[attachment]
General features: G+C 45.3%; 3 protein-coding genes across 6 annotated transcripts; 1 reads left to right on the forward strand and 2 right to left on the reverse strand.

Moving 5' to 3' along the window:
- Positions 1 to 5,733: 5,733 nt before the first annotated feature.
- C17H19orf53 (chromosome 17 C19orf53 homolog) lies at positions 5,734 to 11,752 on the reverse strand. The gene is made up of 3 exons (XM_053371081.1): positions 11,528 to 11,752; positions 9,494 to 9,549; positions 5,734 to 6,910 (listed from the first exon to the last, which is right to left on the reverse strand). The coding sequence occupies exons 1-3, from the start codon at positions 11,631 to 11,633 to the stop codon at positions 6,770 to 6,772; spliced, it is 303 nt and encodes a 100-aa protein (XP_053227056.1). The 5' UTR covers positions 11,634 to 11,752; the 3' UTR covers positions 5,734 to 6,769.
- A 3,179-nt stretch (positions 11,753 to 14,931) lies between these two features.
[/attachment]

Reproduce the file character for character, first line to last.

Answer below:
General features: G+C 45.3%; 3 protein-coding genes across 6 annotated transcripts; 1 reads left to right on the forward strand and 2 right to left on the reverse strand.

Moving 5' to 3' along the window:
- Positions 1 to 5,733: 5,733 nt before the first annotated feature.
- C17H19orf53 (chromosome 17 C19orf53 homolog) lies at positions 5,734 to 11,752 on the reverse strand. The gene is made up of 3 exons (XM_053371081.1): positions 11,528 to 11,752; positions 9,494 to 9,549; positions 5,734 to 6,910 (listed from the first exon to the last, which is right to left on the reverse strand). The coding sequence occupies exons 1-3, from the start codon at positions 11,631 to 11,633 to the stop codon at positions 6,770 to 6,772; spliced, it is 303 nt and encodes a 100-aa protein (XP_053227056.1). The 5' UTR covers positions 11,634 to 11,752; the 3' UTR covers positions 5,734 to 6,769.
- A 3,179-nt stretch (positions 11,753 to 14,931) lies between these two features.